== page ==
Stripe Payment Gateway


First, you'll need to add Stripe to your simple-commerce.php config file. You will also need to pass in a key and secret file.

You can obtain your API keys from the Stripe Dashboard.

'gateways' => [
\DoubleThreeDigital\SimpleCommerce\Gateways\Builtin\StripeGateway::class => [
'key' => env('STRIPE_KEY'),
'secret' => env('STRIPE_SECRET'),

It's best practice to use .env file for any API keys you need, rather than referencing them directly in your config file. Review Statamic Docs.

Payment flow

Since v5.x, Stripe is considered an off-site gateway, which means after the customer has entered their payment details, they're redirected (by Stripe) to a 'checkout success' page. Here's a quick run down of how the whole process works:

  1. On your "Checkout" page, the customer enters their payment information
  2. When the user submits the checkout page, their payment is confirmed by Stripe
  3. Stripe sends a webhook to the server, letting Simple Commerce know the payment has taken place.
  4. The customer is then redirected (by Stripe) to a Simple Commerce URL which then redirects the user to a 'checkout success' page.

Checkout page

Stripe recommends using their Stripe Elements library to capture payment information. It means that your customer's payment details never touch your server, only Stripe's.

On your checkout page, you'll want to loop through {{ sc:gateways }}. When it's Stripe, you'll want to display the Stripe Payment Element on your page, like so:

<div id="payment-element">
<!--Stripe.js injects the Payment Element-->
<div id="payment-message" class="hidden"></div>
<input id="stripePaymentMethod" type="hidden" name="payment_method">
<script src=""></script>
var stripe = Stripe('{{ stripe:config:key }}');
let elements;
elements = stripe.elements({
clientSecret: '{{ stripe:client_secret }}'
const paymentElementOptions = {
layout: "tabs",
const paymentElement = elements.create("payment", paymentElementOptions);
async function confirmPayment() {
const {
} = await stripe.confirmPayment({
confirmParams: {
return_url: "{{ stripe:callback_url }}",
// This point will only be reached if there is an immediate error when
// confirming the payment. Otherwise, your customer will be redirected to
// your `return_url`. For some payment methods like iDEAL, your customer will
// be redirected to an intermediate site first to authorize the payment, then
// redirected to the `return_url`.
if (error.type === "card_error" || error.type === "validation_error") {
} else {
showMessage("An unexpected error occurred.");
// Fetches the payment intent status after payment submission
async function checkStatus() {
const clientSecret = new URLSearchParams(
if (!clientSecret) {
const {
} = await stripe.retrievePaymentIntent(clientSecret);
switch (paymentIntent.status) {
case "succeeded":
showMessage("Payment succeeded!");
case "processing":
showMessage("Your payment is processing.");
case "requires_payment_method":
showMessage("Your payment was not successful, please try again.");
showMessage("Something went wrong.");
// ------- UI helpers -------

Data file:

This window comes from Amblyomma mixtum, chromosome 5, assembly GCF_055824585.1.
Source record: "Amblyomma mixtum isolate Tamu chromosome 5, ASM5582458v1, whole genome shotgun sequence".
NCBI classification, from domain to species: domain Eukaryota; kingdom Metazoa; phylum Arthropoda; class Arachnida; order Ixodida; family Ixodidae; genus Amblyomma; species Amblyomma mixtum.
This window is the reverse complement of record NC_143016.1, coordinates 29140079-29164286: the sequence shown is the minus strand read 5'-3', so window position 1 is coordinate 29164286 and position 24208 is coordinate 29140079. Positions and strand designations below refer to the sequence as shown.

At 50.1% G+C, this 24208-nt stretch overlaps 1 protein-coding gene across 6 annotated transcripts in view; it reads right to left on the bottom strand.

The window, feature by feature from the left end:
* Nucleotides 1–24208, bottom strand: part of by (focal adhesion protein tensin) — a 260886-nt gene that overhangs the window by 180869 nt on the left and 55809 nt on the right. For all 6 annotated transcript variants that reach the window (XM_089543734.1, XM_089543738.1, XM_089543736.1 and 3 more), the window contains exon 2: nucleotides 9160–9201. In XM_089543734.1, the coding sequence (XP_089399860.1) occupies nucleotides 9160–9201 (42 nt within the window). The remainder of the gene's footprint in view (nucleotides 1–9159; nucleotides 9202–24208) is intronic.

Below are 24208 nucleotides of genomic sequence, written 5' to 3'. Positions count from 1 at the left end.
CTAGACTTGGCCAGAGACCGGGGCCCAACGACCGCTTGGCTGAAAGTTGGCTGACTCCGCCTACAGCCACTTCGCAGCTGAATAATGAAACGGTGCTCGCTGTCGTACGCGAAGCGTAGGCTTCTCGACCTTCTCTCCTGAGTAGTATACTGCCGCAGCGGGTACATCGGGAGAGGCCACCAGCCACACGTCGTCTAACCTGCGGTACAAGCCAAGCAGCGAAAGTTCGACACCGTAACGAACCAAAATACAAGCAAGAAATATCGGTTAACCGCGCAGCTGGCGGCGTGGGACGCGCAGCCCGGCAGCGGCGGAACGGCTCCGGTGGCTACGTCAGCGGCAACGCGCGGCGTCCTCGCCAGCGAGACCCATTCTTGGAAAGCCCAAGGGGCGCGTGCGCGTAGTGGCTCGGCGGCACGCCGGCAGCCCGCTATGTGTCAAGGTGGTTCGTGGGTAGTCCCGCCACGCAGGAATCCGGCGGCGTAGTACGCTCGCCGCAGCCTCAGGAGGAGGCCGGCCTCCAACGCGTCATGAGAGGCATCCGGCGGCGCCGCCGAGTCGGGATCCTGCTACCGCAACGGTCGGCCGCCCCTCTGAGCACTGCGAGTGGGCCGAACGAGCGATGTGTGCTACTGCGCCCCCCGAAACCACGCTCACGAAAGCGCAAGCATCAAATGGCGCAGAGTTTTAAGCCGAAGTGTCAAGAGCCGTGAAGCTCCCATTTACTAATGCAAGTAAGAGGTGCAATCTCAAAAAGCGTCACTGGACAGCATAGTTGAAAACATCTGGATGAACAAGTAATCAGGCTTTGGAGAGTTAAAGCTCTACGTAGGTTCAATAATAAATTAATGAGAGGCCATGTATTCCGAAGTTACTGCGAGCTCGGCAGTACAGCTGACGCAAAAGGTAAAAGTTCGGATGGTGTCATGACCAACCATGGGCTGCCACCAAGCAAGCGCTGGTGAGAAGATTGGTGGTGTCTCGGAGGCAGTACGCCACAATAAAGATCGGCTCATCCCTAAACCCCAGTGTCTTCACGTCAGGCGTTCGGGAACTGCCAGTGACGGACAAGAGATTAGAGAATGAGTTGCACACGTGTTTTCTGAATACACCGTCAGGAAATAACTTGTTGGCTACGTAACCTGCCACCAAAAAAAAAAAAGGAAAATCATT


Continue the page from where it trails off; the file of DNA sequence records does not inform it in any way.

function showMessage(messageText) {
const messageContainer = document.querySelector("#payment-message");
messageContainer.textContent = messageText;
setTimeout(function() {
messageText.textContent = "";
}, 4000);

When using the above example, you'll want to hit the confirmPayment function whenever your customer submits the checkout form.

Handling Stripe's webhook

Whenever a payment is made with Stripe, it needs to be able to communicate that with Simple Commerce. It does this using 'webhooks', which are essentially POST requests sent by Stripe to your server that provide details about the payment.

You'll need to configure the webhook in the Stripe Dashboard:

  1. Navigate to the 'Developers' section (top right)
  2. If you're in development, ensure you have the 'test mode' toggle enabled (also in the top right)
  3. On the left hand side, click on 'Webhooks'
  4. Click 'Add an endpoint'
  5. You'll now be asked to enter details about your new webhook:
    • Endpoint URL: This will be the URL of the webhook, like!/simple-commerce/gateways/stripe/webhook (ensure that URL is reachable by Stripe - see note below)
    • Version: Select the latest version available
    • Select events to listen to:
      • payment_intent.succeeded
      • payment_intent.failed
      • charge.refunded


When you're going through the payment flow in your development environment, you will need to use something like Expose or Ngrok to proxy request to your local server. Otherwise, Stripe wouldn't be able to hit the webhook. You will also need to update the APP_URL in your .env.


Stripe provides ways to test different scenarios, depending on your payment method. You can review Stripe's documentation for more details.


Payment Intent

During the 'prepare' stage, Simple Commerce creates a Stripe Payment Intent. The Payment Intent generates a 'client secret' which is later given to Stripe Elements to render the payment fields.

Simple Commerce will automatically set the amount, currency, description and order ID (as metadata) on the Payment Intent. However, there can be times where you may need to add to the array that's sent.

You may do this easily by providing a closure in the Stripe gateway config:

'gateways' => [
\DoubleThreeDigital\SimpleCommerce\Gateways\Builtin\StripeGateway::class => [
'key' => env('STRIPE_KEY'),
'secret' => env('STRIPE_SECRET'),
'payment_intent_data' => function ($order) {
return [
'metadata' => [
'product_ids' => $order->lineItems()->pluck('product')->join(', '),

The closure should accept an $order parameter and should then return an array which will be merged with the defaults.


Laravel doesn't support using closures inside config files when using config caching.